Aimée’s big batch Chicken Noodle Soup recipe

It’s currently a white-out on the homestead, as the first big storm of winter is blanketing the place in powder. I’m thrilled at the prospect of a white Christmas – and even happier that I have a stash of homemade chicken soup in the freezer for snowed-in suppers like tonight.

I always make an enormous batch of this simple soup before the holidays as it seems like a necessary antidote to all the rich food and sweets to come. I also simmer it in hopes that it will help us combat the seasonal maladies that are always going around. This nourishing soup is such a well-rounded family meal, and that certainly aids my intentions to eat better this month.

In addition, is there anything more comforting than a bowl of chicken noodle soup? Mine uses fennel alongside celery for a fragrant mirepoix and occasionally has a grating of ginger in the broth (and/or turmeric) to help fight colds. I think this soup is special, it’s certainly practical, and today I’m sharing my method for making a nice big batch.

Aimée’s big batch Chicken Noodle Soup recipe

We didn’t have a classic chicken soup in our repertoire when I was growing up, instead it was mostly borscht, chowders, hearty minestrone and lentil soups. I’ve developed this recipe over my parenting years; it always seemed like the best cure-all for sick kids – and no one ever turned down a bowl.

A Two-Step Recipe

Everything starts with a whole (raw) chicken and a few aromatics in a big pot. The chicken is simmered slowly and then cooled in the broth, which makes for very tender, flavourful meat and a clear, fragrant stock. That’s the first step, and I often to it a day or two in advance.

Above are the ingredients gathered for the second step: making the soup. I’ve got the cooked chicken and broth, carrot, celery, onion and fennel for the mirepoix or vegetable base, a few fresh herbs and dried egg noodles. You can use any type of noodle you like (alphabet, mini shells, etc).

My vegetable base gets cooked off in a bit of olive oil to sweat the vegetables and release their flavours. Then I tip in the broth, simmer just until they are tender, and then add the chopped chicken. That’s all there is to it, except for adding the noodles just before serving.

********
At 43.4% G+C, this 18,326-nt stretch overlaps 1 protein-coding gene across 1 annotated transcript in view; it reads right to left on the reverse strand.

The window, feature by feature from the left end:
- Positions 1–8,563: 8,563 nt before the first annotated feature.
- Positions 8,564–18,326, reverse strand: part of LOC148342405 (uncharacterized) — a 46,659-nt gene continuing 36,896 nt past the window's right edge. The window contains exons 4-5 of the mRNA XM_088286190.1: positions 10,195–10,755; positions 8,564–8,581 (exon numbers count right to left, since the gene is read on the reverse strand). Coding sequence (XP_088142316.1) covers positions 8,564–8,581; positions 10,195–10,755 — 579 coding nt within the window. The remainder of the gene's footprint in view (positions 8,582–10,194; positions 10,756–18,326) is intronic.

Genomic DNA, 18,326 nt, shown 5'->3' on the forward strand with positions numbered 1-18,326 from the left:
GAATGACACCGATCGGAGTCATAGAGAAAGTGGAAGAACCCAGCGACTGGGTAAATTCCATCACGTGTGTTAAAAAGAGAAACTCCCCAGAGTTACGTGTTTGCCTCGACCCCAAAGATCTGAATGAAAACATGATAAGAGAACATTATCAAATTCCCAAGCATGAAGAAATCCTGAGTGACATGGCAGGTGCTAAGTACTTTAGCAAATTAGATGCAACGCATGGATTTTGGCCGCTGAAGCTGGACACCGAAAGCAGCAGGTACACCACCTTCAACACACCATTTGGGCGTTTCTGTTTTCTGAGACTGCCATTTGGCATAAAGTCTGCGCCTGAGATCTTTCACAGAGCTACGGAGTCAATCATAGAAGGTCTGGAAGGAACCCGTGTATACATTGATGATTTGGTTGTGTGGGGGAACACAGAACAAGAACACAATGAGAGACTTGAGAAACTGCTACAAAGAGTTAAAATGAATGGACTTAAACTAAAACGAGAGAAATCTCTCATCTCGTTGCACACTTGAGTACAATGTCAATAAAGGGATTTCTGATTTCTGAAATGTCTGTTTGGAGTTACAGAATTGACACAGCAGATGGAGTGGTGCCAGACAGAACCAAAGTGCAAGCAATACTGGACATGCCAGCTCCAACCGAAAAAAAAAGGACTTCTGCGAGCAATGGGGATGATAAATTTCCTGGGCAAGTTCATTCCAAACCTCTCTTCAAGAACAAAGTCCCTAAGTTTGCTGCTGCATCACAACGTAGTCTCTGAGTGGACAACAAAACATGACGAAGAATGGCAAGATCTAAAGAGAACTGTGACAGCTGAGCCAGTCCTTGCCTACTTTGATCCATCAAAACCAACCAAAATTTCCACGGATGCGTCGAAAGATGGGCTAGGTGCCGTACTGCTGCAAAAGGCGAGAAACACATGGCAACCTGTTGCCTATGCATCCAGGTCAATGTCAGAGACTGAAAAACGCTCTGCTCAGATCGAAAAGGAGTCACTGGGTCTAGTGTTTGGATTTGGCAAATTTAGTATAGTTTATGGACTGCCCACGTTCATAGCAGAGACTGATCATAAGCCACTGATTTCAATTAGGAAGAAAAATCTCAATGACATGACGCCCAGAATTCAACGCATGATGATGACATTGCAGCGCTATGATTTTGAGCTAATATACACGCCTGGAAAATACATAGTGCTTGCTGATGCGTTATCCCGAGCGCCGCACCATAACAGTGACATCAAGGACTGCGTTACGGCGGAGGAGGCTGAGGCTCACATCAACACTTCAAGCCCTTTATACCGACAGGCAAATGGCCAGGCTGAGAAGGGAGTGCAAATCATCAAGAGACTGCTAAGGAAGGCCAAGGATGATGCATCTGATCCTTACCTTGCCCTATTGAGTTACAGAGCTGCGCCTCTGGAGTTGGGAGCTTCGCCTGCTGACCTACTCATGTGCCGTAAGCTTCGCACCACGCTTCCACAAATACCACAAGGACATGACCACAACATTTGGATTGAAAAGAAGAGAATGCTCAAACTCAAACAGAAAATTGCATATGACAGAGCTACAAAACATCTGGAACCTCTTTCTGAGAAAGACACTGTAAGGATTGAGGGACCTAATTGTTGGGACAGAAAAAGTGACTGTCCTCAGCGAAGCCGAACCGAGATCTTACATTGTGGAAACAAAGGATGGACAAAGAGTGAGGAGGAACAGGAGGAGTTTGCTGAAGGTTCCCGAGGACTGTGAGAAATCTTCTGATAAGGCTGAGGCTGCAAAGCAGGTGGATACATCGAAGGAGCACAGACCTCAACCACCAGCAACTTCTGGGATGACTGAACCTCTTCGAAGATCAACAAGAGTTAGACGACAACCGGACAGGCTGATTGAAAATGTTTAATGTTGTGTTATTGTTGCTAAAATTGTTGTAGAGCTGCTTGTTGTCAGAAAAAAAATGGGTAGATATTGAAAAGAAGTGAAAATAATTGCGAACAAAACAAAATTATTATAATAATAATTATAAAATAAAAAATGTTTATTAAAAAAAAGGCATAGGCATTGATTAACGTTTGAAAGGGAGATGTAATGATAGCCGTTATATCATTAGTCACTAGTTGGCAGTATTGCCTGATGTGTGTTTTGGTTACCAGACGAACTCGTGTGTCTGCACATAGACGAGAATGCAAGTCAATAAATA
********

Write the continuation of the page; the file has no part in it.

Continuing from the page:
The noodles are cooked separately, in boiling water, just like regular pasta, then cooled and reserved. I only cook off the noodles if we’re eating the soup right away since I don’t freeze the noodles in the soup. If I do they tend to get mushy, and they absorb all the broth.

Quick tip: all the vegetable chopping takes quite a bit of time, but most grocery stores nowadays sell a raw, pre-chopped mirepoix (carrot, onion, celery) and you could definitely take advantage of that shortcut.

How to freeze big batch Chicken Noodle Soup

So if I am freezing the soup, it looks like this: the broth, the veg and the chicken, a few herbs, and plenty of seasoning. No noodles. I freeze in widemouth jars when the soup is completely cooled, and I leave about a half an inch of space at the top. I freeze the jars with the lids off and once the soup is solid, I add the lids and label with the date.

To reheat the soup, I remove a jar from the freezer a day in advance and thaw it in the fridge. I boil off of the noodles, drain them, and then return them to the pot along with the soup. Once everything is heated through, lunch is ready.

We had back-to-back holiday parties last weekend, and fun was had by all, but I had to balance out the sweets with big bowls of chicken noodle soup come Monday. I sent a jar to a friend who is sick and then I stocked my freezer with the rest. It’s mighty convenient to have around.

I know many of you are in baking mode (and we are too!) but I encourage you to switch gears and simmer big batch of chicken noodle soup as part of your holiday preparations.


Aimée's big batch Chicken Noodle Soup recipe
4.7 from 3 reviews
Print
Recipe type: Soup
Author:
Prep time:
Cook time:
Total time:
Serves/Yield: 4 quarts
If you can, use an organic chicken, as they tend to be much leaner than commercial. If not, skim off the excess fat from the pot as the chicken simmers. A few leaves of fresh sage may be used in place of the thyme. For the broth in Step 1, feel free to jazz it up with lemongrass, ginger, turmeric or additional garlic. The more fragrant the better.
Ingredients
  • 1 whole organic chicken (about 2 kg)
  • 1 bay leaf
  • ½ teaspoon whole peppercorn
  • 2 garlic cloves
  • 6 medium carrots, peeled
  • 6 celery ribs, washed
  • 1 fennel bulb
  • 4-5 stems of each fresh thyme and parsley
  • 1 teaspoon fine sea salt, divided
  • 1 Tablespoon olive oil
  • 1 large sweet onion, diced
  • 12 oz (340g) bag of dried egg noodles
Instructions
  1. Step 1: Place the raw chicken, breast side down, in a large stock pot. Add in the bay leaf, peppercorn and garlic. Roughly chop 3 of the carrots and 3 of the celery ribs and add them to the pot, along with 1/2 teaspoon salt and 2 stems of each thyme and parsley.